The Courts of Justice Act in Ontario contains a provision which limits the award of legal costs in Small Claims Court to 15 per cent of the amount claimed unless “the court considers it necessary in the interests of justice to penalize a party or a party’s representative for unreasonable behavior in the proceeding.”
This provision makes it impossible for many lawyers to litigate cases in Small Claims Court in a cost effective manner. In short, the amount of fees that will be charged to the client will be disproportionate to the amount of the potential overall recovery.
In a recent decision, the Small Claims Court heard a 5 day “renovation-gone-wrong” case. At the end of the day the court awarded the plaintiff just over $2,500 in damages (the plaintiff had sought $25,000) and $5,300 in legal costs.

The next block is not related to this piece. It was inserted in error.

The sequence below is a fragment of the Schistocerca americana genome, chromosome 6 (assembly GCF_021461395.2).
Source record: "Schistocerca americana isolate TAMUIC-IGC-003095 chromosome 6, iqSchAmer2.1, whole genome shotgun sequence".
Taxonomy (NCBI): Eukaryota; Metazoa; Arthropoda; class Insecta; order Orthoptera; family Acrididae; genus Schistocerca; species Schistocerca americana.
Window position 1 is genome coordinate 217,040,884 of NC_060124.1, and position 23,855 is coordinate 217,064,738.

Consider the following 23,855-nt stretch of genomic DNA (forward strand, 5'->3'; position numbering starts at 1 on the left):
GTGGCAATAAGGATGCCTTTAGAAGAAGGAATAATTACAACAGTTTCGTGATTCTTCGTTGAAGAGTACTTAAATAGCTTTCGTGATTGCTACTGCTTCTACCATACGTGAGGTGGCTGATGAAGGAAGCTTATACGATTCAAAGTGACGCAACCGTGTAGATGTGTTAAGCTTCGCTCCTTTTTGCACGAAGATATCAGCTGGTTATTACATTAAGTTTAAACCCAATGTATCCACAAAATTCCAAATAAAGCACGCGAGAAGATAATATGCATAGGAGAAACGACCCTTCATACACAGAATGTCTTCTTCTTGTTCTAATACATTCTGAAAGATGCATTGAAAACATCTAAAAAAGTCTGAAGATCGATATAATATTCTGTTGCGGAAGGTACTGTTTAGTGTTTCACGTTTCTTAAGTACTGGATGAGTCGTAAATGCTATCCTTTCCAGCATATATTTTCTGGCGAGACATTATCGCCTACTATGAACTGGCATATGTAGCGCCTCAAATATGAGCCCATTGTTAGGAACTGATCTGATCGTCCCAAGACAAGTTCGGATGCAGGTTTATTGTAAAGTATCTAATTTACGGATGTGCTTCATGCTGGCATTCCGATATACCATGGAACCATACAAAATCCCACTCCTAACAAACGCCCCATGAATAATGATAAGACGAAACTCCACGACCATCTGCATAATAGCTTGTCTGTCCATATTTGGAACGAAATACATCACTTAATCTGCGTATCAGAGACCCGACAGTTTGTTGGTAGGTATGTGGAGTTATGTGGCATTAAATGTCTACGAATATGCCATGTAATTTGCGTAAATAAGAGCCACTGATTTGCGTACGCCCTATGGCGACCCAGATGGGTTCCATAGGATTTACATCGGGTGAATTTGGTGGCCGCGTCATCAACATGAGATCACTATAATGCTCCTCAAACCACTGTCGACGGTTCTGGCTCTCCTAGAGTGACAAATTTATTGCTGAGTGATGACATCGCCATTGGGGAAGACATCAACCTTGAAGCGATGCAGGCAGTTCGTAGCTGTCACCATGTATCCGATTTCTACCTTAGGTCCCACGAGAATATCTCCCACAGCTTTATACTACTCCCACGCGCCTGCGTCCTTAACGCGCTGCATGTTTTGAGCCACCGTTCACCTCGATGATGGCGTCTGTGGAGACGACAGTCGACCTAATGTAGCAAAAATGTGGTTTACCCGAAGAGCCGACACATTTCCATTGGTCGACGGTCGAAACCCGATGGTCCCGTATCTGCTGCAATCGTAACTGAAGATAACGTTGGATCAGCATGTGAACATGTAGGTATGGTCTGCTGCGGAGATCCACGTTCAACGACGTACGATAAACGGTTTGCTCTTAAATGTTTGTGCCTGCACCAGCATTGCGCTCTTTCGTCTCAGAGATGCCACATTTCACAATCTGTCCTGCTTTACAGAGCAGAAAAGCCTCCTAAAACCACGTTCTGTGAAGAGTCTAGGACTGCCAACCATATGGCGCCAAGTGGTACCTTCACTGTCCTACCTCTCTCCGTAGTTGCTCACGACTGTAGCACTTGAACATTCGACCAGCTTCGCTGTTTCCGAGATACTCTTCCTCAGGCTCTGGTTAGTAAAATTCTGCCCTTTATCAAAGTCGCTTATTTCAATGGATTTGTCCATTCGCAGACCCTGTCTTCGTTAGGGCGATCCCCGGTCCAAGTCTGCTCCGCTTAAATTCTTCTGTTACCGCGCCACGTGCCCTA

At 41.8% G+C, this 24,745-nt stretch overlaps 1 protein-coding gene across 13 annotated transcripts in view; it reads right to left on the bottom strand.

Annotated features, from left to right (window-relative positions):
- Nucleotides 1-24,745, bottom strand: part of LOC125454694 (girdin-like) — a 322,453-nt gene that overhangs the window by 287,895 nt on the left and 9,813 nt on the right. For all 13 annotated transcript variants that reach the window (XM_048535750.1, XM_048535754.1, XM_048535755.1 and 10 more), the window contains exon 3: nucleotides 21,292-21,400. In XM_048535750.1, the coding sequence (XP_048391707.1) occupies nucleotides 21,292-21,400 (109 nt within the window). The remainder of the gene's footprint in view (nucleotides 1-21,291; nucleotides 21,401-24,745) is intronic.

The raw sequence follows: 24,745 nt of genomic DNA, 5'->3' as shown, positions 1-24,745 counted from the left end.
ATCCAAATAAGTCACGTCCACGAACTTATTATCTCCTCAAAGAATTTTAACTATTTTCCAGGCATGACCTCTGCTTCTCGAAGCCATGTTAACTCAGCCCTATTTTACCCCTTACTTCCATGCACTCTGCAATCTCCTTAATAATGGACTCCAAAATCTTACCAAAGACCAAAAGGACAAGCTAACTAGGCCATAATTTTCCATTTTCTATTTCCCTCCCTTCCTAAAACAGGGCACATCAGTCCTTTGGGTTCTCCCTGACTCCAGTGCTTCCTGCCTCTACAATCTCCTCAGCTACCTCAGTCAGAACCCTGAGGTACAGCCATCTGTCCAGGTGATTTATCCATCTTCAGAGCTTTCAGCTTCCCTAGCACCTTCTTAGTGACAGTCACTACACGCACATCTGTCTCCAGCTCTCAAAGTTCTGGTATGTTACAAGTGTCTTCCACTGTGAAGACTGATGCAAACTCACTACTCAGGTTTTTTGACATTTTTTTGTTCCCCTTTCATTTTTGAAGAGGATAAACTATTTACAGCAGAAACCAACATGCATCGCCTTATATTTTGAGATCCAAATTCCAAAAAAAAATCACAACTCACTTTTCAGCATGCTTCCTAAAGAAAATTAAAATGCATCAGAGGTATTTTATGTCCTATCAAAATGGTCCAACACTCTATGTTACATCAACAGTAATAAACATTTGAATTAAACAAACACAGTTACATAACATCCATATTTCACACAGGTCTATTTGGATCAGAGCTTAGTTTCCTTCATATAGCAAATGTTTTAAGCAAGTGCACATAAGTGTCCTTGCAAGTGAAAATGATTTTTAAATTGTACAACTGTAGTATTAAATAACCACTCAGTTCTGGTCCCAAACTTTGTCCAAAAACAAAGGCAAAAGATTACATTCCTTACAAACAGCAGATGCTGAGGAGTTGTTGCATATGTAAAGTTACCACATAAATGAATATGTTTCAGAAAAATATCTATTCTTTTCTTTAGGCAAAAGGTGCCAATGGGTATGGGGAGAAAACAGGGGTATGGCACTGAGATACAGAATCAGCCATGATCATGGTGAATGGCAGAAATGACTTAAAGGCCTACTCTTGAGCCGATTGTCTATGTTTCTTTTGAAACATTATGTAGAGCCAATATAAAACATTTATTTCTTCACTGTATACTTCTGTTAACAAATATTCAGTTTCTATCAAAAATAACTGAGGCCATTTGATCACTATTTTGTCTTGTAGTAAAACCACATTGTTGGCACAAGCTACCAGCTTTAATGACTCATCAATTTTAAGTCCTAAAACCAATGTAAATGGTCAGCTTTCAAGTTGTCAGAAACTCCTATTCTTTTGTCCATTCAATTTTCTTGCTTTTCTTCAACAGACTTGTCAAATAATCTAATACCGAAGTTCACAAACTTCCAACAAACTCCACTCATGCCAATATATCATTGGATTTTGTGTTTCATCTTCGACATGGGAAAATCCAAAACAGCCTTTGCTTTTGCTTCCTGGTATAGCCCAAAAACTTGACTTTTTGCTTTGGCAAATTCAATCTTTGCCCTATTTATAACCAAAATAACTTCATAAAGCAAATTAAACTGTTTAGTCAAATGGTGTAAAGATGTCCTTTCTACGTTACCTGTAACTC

The legal costs award is comprised of a representation fee of $3,000, plus disbursements of $200 and $100 for the preparation of pleadings in respect of the plaintiffs claim, as well as a representation fee of $1,700, plus disbursements of $200 and $100 for preparation of pleadings in respect of the counterclaim (which was dismissed).
It is interesting that the trial judge explicitly notes that the representation fee in respect of the plaintiff’s claim works out to $667 per day for 4.5 days of trial and only $378 per day for 4.5 days of trial in respect of the counterclaim. Especially so when one considers that the plaintiff was completely successful in defeating the counterclaim and only moderately successful in proving his own claim.